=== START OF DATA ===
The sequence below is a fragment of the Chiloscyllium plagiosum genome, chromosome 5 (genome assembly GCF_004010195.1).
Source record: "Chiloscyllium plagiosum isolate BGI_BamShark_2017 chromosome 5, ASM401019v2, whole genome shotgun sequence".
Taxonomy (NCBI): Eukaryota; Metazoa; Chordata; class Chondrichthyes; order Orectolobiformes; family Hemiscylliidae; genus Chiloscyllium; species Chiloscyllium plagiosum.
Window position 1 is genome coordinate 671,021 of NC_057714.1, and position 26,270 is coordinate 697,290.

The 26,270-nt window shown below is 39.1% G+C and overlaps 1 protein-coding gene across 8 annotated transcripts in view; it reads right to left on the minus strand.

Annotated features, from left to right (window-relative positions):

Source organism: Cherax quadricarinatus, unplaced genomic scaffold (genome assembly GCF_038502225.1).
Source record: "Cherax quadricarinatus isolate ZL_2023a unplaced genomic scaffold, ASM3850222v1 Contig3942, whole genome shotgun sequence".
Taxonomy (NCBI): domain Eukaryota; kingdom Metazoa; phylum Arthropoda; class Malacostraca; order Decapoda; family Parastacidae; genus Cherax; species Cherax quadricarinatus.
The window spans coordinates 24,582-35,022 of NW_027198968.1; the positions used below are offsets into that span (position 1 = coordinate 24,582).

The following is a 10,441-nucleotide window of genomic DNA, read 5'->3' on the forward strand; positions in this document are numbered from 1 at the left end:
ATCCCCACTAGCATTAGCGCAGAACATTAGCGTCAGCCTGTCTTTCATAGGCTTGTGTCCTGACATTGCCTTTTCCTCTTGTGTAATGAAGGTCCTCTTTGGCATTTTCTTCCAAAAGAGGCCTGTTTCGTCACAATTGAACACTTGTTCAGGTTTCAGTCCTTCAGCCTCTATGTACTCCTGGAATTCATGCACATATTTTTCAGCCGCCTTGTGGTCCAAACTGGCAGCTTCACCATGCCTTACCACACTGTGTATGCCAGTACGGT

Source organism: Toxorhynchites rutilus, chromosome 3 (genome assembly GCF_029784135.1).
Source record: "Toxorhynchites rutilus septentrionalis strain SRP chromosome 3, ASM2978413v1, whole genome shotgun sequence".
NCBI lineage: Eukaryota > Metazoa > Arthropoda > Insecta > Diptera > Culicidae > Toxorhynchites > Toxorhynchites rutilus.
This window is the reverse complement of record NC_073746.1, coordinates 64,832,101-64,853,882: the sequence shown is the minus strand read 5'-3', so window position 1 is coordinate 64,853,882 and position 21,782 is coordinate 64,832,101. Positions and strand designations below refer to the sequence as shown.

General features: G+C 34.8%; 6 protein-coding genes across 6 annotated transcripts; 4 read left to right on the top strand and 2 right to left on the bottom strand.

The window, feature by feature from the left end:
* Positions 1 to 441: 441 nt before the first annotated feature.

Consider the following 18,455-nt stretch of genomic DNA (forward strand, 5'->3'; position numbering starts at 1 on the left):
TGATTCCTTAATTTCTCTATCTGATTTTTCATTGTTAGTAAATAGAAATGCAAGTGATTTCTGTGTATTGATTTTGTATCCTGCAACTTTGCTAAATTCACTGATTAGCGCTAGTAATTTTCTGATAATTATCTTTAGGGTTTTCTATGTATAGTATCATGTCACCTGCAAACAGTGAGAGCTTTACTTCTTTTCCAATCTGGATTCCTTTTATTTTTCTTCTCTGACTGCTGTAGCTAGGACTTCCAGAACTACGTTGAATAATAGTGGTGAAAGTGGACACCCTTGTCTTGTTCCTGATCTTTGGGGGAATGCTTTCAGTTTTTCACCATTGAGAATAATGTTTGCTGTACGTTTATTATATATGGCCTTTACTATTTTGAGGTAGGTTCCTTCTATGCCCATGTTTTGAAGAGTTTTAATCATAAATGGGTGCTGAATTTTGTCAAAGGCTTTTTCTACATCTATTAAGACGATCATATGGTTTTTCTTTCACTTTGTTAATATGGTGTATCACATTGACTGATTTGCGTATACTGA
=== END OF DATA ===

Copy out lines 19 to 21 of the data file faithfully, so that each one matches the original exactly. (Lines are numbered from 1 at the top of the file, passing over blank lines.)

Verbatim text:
* Positions 1 to 441: 441 nt before the first annotated feature.

Consider the following 18,455-nt stretch of genomic DNA (forward strand, 5'->3'; position numbering starts at 1 on the left):
TGATTCCTTAATTTCTCTATCTGATTTTTCATTGTTAGTAAATAGAAATGCAAGTGATTTCTGTGTATTGATTTTGTATCCTGCAACTTTGCTAAATTCACTGATTAGCGCTAGTAATTTTCTGATAATTATCTTTAGGGTTTTCTATGTATAGTATCATGTCACCTGCAAACAGTGAGAGCTTTACTTCTTTTCCAATCTGGATTCCTTTTATTTTTCTTCTCTGACTGCTGTAGCTAGGACTTCCAGAACTACGTTGAATAATAGTGGTGAAAGTGGACACCCTTGTCTTGTTCCTGATCTTTGGGGGAATGCTTTCAGTTTTTCACCATTGAGAATAATGTTTGCTGTACGTTTATTATATATGGCCTTTACTATTTTGAGGTAGGTTCCTTCTATGCCCATGTTTTGAAGAGTTTTAATCATAAATGGGTGCTGAATTTTGTCAAAGGCTTTTTCTACATCTATTAAGACGATCATATGGTTTTTCTTTCACTTTGTTAATATGGTGTATCACATTGACTGATTTGCGTATACTGA